2. Increased VM scalability - ESX Server 4.0's new 64-bit architecture provides significant increases in scalability. ESX Server 4.0 supports virtual machines (VMs) with up to 255GB of RAM per VM. In addition, the vSphere 4.0 Enterprise Plus edition provides support for up to 8-way virtual SMP per VM. The other editions support up to 4-way virtual SMP. These gains are available on both Windows and Linux guests.

3. Hot add CPU, RAM, and virtual disks - This important enhancement in vSphere 4.0 is designed to create a dynamic IT infrastructure through the ability to add CPU, RAM, and virtual disks to a running VM. The hot add capability lets you dynamically increase your VMs' performance during periods of high resource demands.

4. Thin provisioning - This feature is nothing new to Microsoft virtualization users; vSphere now offers a thin-provisioning feature that's essentially the equivalent of Hyper-V's dynamic disks. Thin provisioning lets you create and provision a Virtual Hard Disk (VHD), but the host uses only the amount of storage that's actually required by the VM rather than using the VHD's allocated size.

5. VMware Fault Tolerance - Fault Tolerance is a new high-availability feature in vSphere 4.0. Fault Tolerance works only between two systems. It uses a technology called vLockstep to provide protection from system failure with absolutely no downtime. VMware's vLockstep technology keeps the RAM and the virtual processors of two VMs in sync at the instruction level.

6. vNetwork Distributed Switch—vSphere 4.0's vNetwork Distributed Switch lets you create and share network configurations between multiple servers. The vNetwork Distributed Switch spans multiple ESX Server hosts, letting you configure and manage virtual networks at the cluster level. It also lets you move network configuration and state with a VM when the VM is live migrated between ESX Server hosts.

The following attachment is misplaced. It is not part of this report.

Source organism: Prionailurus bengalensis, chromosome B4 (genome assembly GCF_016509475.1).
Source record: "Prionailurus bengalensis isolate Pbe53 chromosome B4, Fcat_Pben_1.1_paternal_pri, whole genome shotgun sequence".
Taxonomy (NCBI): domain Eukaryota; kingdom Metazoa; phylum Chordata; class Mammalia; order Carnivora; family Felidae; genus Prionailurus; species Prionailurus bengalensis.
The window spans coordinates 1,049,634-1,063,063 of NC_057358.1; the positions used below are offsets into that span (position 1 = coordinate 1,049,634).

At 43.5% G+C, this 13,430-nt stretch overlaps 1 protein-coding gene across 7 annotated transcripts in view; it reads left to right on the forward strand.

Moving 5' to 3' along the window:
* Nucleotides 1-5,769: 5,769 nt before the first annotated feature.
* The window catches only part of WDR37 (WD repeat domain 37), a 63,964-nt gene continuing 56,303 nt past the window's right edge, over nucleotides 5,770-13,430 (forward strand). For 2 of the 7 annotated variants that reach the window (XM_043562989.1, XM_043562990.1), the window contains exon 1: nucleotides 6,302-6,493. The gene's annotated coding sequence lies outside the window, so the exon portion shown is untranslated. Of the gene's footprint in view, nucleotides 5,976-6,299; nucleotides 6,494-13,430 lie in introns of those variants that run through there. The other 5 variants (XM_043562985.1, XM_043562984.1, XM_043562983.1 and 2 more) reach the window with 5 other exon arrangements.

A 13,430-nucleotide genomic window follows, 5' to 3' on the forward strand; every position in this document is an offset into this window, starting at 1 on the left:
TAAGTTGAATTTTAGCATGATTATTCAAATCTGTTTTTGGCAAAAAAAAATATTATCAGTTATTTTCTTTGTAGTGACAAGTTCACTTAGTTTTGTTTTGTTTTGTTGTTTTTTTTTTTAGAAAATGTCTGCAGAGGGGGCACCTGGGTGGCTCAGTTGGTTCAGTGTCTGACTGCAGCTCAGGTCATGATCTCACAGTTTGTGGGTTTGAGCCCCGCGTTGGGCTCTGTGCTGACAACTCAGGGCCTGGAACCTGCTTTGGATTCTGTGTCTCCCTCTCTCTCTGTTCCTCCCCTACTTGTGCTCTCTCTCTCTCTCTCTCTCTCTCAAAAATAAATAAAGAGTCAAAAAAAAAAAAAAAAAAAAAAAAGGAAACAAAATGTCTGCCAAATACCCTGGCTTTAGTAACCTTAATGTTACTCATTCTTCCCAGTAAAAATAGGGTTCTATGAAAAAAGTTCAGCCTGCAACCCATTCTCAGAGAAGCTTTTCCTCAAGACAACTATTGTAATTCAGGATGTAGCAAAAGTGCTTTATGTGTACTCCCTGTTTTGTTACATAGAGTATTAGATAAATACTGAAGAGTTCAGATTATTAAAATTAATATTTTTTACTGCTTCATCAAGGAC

7. IPv6 support - Another enhancement in vSphere 4.0 is support for IPv6. Many organizations are planning to move to IPv6. vSphere's IPv6 support lets customers manage vCenter Server and ESX Server hosts in mixed IPv4/IPv6 network environments.

8. vApps—vApps essentially lets you manage as a single entity multiple servers that comprise an n-tiered application. Using vApps, you can combine multiple VMs, their interdependencies, and their resource allocations together as a unit. You can manage all the components of the vApps as a single unit, letting you power off, clone, and deploy all the vApps components in the same operations.

9. vSphere Host Update Utility—The new vSphere Host Update Utility lets you centrally update your ESXi and ESX Server 3.0 and later hosts to ESX Server 4.0. The UI displays the status of the remote updates in real time.

10. VMware vShield Zones—VMware's new vShield Zones let customers enforce network access protection between VMs running in the virtual data center. The vShield Zones feature lets you isolate, bridge, and firewall traffic across vCenter deployments.

22. Which are the traffic shaping options available to configure?23. What is promiscuous mode ?

If the promiscuous mode is enabled for a switch, the traffic sent that switch will be visible to all vm’s connected to that switch. I mean, the data will be broadcasted.

24. What makes iSCSI and FC diffrent ?
Addressing Scheme, iSCSI relies on IP and FC not, and the type of transfer of data also. In FC the data transferred as blocks, in iSCSI the data transferred as files. The cabling also, FC uses Fibre cable and iSCSI uses RJ45.
25. What is the format for iSCSI addressing ?

IP Address

26. VM's Task Manager shows performance normal, But vCenter reports high resource utilization, what is the reason ?
Search KEY WORDS : VM's performance normal,  vCenter reports high resource utilization

27. What are the different types of memory management tricks available under ESX ?

28. What is vmmemctl ?